Glenda Sugarbean is the head of the University’s night kitchen, a woman with a great recipe for ploughman’s pie, with crisp pickled onions. When Juliet Stollop, her dim, but beautiful childhood friend, is recruited to the kitchen, she expects a major headache trying to make a level headed chef out of someone who appears to be an airhead.
The four friends are recruited to a grand spectacle when wizards of the magical Unseen University have forgotten to fulfil the terms of a contract that funds their food budget. Accustomed to a great feast at any time, they will have to cut down, and go on a strict ration. Three meals a day, and a choice of two cheeses. Surely, our great wizards, and our great wizzard, will starve.

But there is a way out of this fate; in the contract, it says if they play a simple game of foot-the-ball, without magic, they can ignore the other obligations, and receive the funding. The choice is clear. The university will get its first sports team.

However, there are many problems. Wizards are not meant to play football. Wizards are usually suited for spending long periods of time in dark rooms, with ancient and dangerous books about magic. Not to mention the fact that football is now technically illegal, and the city's most prestigious school of higher learning can't publicly do something illegal. They will have to rewrite the rules of football, to get it approved by the patrician. And they do. In the University's first ever sports team, they have recruited the Librarian,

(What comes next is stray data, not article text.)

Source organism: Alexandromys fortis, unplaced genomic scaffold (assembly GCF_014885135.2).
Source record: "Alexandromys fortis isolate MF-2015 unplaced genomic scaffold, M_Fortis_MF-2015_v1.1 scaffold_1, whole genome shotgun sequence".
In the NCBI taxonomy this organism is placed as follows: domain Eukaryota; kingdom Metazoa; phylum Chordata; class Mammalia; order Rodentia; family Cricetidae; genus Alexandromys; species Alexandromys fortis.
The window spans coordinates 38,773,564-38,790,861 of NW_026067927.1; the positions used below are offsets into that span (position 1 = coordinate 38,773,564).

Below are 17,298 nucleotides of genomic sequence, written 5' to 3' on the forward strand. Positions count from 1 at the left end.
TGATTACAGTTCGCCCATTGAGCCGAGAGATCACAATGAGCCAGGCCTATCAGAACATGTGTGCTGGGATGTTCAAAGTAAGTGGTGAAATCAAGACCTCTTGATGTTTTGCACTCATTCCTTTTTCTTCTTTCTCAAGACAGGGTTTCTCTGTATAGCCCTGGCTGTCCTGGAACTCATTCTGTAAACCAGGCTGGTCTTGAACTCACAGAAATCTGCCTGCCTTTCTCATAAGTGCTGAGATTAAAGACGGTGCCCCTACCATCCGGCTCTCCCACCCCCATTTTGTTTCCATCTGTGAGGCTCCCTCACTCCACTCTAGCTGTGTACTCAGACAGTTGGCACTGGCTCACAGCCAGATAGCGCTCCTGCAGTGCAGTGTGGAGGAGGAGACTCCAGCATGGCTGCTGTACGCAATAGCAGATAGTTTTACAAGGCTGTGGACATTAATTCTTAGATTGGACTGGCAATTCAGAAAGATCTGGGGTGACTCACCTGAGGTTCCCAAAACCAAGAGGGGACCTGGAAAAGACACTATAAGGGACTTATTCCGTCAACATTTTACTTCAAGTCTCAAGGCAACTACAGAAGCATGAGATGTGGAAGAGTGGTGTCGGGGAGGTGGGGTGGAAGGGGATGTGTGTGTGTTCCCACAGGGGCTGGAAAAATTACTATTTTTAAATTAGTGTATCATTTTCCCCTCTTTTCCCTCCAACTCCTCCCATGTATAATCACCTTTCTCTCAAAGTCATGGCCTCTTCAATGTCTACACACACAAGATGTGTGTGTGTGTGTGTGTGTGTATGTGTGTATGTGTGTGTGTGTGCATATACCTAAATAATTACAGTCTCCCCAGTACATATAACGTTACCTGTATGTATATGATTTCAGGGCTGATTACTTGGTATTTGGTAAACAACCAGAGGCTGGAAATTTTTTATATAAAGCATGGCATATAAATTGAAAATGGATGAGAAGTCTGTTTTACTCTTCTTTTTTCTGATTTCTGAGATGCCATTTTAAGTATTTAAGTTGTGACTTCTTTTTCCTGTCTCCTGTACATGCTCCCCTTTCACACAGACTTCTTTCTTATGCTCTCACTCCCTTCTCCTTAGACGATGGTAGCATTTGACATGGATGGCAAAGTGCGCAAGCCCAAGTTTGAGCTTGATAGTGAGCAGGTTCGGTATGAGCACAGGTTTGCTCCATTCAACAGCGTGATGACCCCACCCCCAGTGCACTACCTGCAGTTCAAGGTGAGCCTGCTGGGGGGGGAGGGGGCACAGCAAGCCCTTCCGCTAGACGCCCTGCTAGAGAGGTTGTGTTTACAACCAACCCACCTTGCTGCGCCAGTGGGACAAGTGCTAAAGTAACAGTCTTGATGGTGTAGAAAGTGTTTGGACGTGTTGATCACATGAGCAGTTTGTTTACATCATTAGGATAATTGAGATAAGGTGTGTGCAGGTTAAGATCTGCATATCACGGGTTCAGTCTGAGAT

Mr. Nutt, even Juliet and Glenda as cheerleaders. The first public game is going to be big, and life changing for our characters.

I recommend reading the earlier books in the series first, if you haven't already. They are: The Truth, Going Postal, and Making Money.

This was a great book, with engaging humor and multidimensional characters. I would recommend it, 5/5 stars.

Sep 15, 2013

This novel is about English football and in particular features a couple who seem based on Posh and Becks (Mr. and Mrs. David Beckham). Not being a fan of English football, I found it rather dull. I wanted less Posh and Becks and more wizards.